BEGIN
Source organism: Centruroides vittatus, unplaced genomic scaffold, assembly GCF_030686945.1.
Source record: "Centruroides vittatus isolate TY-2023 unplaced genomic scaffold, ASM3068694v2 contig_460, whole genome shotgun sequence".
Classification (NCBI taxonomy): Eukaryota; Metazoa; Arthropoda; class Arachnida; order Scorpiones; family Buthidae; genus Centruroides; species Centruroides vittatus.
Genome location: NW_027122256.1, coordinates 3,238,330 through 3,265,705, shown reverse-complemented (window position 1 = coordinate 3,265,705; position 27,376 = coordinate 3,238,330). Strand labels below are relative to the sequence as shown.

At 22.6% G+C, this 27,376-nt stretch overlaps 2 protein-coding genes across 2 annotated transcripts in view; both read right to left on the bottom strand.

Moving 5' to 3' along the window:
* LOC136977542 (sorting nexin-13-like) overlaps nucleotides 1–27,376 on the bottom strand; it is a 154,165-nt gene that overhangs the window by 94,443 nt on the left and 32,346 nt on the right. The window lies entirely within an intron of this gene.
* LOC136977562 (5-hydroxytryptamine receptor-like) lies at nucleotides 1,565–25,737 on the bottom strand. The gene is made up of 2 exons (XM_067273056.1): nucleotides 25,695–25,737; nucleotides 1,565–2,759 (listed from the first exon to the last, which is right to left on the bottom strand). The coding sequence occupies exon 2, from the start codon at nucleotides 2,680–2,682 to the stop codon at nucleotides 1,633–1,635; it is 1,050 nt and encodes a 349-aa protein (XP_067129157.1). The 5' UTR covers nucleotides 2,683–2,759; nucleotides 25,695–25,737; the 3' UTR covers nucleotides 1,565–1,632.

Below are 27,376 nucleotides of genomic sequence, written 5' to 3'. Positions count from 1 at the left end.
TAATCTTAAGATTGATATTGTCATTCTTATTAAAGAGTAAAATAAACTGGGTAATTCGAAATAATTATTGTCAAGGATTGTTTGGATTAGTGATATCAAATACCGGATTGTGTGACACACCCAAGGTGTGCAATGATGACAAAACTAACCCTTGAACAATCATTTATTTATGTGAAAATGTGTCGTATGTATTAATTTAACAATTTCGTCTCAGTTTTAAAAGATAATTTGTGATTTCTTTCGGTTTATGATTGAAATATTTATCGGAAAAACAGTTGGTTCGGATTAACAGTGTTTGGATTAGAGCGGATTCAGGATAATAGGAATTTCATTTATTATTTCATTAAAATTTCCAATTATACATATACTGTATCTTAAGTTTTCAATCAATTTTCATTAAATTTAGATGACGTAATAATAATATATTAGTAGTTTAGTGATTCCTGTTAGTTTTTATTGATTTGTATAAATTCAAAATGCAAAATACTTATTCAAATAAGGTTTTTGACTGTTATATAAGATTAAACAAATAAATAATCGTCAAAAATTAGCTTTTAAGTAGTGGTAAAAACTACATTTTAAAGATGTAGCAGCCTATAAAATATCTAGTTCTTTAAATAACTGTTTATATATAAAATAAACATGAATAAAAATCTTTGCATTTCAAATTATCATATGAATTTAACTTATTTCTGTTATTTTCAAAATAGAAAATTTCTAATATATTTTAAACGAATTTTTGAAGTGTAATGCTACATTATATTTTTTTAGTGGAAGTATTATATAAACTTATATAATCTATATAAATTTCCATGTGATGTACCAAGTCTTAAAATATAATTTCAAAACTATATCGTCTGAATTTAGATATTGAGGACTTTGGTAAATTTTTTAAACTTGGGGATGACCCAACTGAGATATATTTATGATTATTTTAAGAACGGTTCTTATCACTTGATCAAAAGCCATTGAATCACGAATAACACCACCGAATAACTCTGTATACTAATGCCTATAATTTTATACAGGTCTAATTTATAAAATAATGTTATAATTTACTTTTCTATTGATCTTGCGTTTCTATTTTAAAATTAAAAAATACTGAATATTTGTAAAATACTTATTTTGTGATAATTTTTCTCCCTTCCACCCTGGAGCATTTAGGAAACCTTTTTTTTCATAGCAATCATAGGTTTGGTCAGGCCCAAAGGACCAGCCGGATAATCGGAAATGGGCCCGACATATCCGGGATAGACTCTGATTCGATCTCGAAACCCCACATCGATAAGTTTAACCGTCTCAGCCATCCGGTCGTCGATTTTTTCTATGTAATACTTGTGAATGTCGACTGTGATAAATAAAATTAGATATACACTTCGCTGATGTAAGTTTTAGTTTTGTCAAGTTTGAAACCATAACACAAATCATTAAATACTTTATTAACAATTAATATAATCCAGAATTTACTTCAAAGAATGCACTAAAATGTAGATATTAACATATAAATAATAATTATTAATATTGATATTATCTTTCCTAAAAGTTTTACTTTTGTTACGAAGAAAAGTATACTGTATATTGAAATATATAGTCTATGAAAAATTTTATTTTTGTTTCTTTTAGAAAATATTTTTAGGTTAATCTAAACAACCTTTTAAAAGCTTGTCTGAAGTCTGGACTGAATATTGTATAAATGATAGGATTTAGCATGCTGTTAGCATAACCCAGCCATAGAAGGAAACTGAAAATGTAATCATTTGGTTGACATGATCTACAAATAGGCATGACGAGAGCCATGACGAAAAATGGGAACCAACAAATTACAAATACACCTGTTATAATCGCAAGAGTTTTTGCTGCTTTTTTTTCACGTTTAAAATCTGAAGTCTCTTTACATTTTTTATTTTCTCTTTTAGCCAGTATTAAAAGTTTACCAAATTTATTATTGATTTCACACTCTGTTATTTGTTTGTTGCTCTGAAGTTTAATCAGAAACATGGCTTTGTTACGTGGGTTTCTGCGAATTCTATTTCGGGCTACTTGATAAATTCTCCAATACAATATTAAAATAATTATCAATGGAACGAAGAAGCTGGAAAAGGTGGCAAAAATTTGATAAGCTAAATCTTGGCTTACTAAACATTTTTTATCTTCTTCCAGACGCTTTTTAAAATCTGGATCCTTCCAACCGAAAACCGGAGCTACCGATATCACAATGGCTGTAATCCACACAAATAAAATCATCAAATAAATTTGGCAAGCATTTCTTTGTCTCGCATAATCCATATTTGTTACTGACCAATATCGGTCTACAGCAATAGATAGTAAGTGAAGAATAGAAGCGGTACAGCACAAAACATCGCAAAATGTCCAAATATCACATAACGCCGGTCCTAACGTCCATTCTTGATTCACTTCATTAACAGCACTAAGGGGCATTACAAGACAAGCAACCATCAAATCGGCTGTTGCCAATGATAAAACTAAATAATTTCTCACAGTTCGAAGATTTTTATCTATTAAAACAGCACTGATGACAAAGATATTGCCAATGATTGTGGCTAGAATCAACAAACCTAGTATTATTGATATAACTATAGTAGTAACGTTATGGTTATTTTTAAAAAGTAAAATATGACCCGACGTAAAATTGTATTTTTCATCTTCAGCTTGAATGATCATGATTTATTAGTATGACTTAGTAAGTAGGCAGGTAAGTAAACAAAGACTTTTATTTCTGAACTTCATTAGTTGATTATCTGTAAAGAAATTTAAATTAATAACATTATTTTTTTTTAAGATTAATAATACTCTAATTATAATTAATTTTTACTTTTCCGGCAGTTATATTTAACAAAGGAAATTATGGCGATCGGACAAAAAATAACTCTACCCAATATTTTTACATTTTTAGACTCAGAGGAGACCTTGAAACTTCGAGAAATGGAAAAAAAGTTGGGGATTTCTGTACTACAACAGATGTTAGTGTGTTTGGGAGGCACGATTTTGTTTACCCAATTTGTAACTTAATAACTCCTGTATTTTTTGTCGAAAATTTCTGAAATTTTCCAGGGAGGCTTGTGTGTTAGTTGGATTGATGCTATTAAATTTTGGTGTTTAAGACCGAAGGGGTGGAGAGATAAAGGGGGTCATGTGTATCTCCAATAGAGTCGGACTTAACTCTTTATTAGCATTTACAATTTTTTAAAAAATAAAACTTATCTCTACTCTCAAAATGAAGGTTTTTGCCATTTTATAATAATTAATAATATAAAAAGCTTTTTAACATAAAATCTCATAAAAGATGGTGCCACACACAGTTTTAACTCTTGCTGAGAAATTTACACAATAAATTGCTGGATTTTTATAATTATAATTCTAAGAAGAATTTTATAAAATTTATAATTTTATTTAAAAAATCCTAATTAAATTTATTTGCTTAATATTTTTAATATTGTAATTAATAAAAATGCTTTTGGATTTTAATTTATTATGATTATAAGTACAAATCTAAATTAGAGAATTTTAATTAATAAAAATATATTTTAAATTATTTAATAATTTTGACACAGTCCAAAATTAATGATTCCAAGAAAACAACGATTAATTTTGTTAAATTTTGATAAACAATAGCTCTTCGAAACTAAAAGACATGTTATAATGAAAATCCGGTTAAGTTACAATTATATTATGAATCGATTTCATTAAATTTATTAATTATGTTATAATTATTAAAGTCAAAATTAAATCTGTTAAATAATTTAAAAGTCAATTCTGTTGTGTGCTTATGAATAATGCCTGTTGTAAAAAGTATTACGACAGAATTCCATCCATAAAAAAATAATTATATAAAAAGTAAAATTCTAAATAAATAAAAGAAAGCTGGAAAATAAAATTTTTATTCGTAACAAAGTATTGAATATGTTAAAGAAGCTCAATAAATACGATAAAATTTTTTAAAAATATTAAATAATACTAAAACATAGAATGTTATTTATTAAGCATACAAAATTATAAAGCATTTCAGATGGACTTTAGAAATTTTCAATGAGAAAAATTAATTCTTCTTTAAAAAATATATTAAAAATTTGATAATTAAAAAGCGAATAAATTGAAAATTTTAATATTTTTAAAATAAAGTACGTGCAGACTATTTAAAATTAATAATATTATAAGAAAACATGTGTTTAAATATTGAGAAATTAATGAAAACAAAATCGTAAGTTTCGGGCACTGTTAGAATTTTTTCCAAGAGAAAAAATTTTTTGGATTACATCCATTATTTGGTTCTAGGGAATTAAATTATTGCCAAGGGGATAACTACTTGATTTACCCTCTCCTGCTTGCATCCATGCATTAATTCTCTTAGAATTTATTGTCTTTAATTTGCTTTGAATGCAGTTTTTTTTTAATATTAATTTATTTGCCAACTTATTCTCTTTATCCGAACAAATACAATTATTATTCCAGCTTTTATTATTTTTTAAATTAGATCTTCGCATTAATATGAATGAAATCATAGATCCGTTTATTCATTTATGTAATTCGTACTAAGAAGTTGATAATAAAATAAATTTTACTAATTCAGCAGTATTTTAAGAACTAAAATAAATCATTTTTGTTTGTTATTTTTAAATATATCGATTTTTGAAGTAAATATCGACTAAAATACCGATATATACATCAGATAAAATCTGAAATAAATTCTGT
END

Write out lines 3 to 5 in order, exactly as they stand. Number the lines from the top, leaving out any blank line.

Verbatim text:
Classification (NCBI taxonomy): Eukaryota; Metazoa; Arthropoda; class Arachnida; order Scorpiones; family Buthidae; genus Centruroides; species Centruroides vittatus.
Genome location: NW_027122256.1, coordinates 3,238,330 through 3,265,705, shown reverse-complemented (window position 1 = coordinate 3,265,705; position 27,376 = coordinate 3,238,330). Strand labels below are relative to the sequence as shown.

At 22.6% G+C, this 27,376-nt stretch overlaps 2 protein-coding genes across 2 annotated transcripts in view; both read right to left on the bottom strand.